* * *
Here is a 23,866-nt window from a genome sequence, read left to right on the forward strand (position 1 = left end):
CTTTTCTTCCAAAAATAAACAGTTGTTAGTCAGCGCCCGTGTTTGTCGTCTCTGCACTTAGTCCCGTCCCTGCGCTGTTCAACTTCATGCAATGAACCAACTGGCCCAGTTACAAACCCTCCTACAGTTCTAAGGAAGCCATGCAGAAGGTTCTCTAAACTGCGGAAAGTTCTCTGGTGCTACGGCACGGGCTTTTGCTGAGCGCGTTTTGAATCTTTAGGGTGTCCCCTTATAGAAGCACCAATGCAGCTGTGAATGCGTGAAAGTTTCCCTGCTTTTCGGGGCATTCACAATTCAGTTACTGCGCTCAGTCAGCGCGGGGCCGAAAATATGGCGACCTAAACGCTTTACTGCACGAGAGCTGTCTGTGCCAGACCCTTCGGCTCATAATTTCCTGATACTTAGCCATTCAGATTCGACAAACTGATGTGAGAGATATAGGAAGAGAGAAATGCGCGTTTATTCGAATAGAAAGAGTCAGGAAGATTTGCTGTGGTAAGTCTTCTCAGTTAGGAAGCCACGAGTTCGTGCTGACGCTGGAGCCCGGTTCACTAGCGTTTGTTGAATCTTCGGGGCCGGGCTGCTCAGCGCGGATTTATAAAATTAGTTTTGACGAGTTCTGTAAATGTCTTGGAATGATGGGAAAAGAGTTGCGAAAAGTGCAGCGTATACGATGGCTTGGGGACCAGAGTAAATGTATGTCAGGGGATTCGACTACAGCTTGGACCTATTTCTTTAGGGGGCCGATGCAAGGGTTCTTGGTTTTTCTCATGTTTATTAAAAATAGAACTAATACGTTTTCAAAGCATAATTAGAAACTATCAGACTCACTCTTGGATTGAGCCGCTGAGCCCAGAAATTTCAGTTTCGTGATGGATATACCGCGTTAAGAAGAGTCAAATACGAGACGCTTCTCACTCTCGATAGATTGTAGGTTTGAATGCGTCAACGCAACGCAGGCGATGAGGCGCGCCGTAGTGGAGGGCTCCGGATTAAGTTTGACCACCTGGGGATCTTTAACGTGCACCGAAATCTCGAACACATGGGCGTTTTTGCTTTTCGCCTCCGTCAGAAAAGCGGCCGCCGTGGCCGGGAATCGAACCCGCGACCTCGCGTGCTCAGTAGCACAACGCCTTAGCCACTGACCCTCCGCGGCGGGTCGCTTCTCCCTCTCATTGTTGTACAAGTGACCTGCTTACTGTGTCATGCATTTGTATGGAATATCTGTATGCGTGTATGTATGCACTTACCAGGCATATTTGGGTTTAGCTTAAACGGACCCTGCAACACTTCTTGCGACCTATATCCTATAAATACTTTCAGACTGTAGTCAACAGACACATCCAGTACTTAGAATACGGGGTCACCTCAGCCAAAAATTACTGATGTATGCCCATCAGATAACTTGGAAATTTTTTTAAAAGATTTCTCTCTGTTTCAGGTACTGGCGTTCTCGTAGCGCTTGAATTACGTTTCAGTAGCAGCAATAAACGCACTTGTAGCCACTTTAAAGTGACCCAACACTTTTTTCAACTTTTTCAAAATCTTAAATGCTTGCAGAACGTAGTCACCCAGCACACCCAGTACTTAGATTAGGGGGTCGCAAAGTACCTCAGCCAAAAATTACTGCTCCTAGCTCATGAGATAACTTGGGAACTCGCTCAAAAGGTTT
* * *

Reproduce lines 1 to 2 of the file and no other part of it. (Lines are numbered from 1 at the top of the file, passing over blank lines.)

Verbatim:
Here is a 23,866-nt window from a genome sequence, read left to right on the forward strand (position 1 = left end):
CTTTTCTTCCAAAAATAAACAGTTGTTAGTCAGCGCCCGTGTTTGTCGTCTCTGCACTTAGTCCCGTCCCTGCGCTGTTCAACTTCATGCAATGAACCAACTGGCCCAGTTACAAACCCTCCTACAGTTCTAAGGAAGCCATGCAGAAGGTTCTCTAAACTGCGGAAAGTTCTCTGGTGCTACGGCACGGGCTTTTGCTGAGCGCGTTTTGAATCTTTAGGGTGTCCCCTTATAGAAGCACCAATGCAGCTGTGAATGCGTGAAAGTTTCCCTGCTTTTCGGGGCATTCACAATTCAGTTACTGCGCTCAGTCAGCGCGGGGCCGAAAATATGGCGACCTAAACGCTTTACTGCACGAGAGCTGTCTGTGCCAGACCCTTCGGCTCATAATTTCCTGATACTTAGCCATTCAGATTCGACAAACTGATGTGAGAGATATAGGAAGAGAGAAATGCGCGTTTATTCGAATAGAAAGAGTCAGGAAGATTTGCTGTGGTAAGTCTTCTCAGTTAGGAAGCCACGAGTTCGTGCTGACGCTGGAGCCCGGTTCACTAGCGTTTGTTGAATCTTCGGGGCCGGGCTGCTCAGCGCGGATTTATAAAATTAGTTTTGACGAGTTCTGTAAATGTCTTGGAATGATGGGAAAAGAGTTGCGAAAAGTGCAGCGTATACGATGGCTTGGGGACCAGAGTAAATGTATGTCAGGGGATTCGACTACAGCTTGGACCTATTTCTTTAGGGGGCCGATGCAAGGGTTCTTGGTTTTTCTCATGTTTATTAAAAATAGAACTAATACGTTTTCAAAGCATAATTAGAAACTATCAGACTCACTCTTGGATTGAGCCGCTGAGCCCAGAAATTTCAGTTTCGTGATGGATATACCGCGTTAAGAAGAGTCAAATACGAGACGCTTCTCACTCTCGATAGATTGTAGGTTTGAATGCGTCAACGCAACGCAGGCGATGAGGCGCGCCGTAGTGGAGGGCTCCGGATTAAGTTTGACCACCTGGGGATCTTTAACGTGCACCGAAATCTCGAACACATGGGCGTTTTTGCTTTTCGCCTCCGTCAGAAAAGCGGCCGCCGTGGCCGGGAATCGAACCCGCGACCTCGCGTGCTCAGTAGCACAACGCCTTAGCCACTGACCCTCCGCGGCGGGTCGCTTCTCCCTCTCATTGTTGTACAAGTGACCTGCTTACTGTGTCATGCATTTGTATGGAATATCTGTATGCGTGTATGTATGCACTTACCAGGCATATTTGGGTTTAGCTTAAACGGACCCTGCAACACTTCTTGCGACCTATATCCTATAAATACTTTCAGACTGTAGTCAACAGACACATCCAGTACTTAGAATACGGGGTCACCTCAGCCAAAAATTACTGATGTATGCCCATCAGATAACTTGGAAATTTTTTTAAAAGATTTCTCTCTGTTTCAGGTACTGGCGTTCTCGTAGCGCTTGAATTACGTTTCAGTAGCAGCAATAAACGCACTTGTAGCCACTTTAAAGTGACCCAACACTTTTTTCAACTTTTTCAAAATCTTAAATGCTTGCAGAACGTAGTCACCCAGCACACCCAGTACTTAGATTAGGGGGTCGCAAAGTACCTCAGCCAAAAATTACTGCTCCTAGCTCATGAGATAACTTGGGAACTCGCTCAAAAGGTTT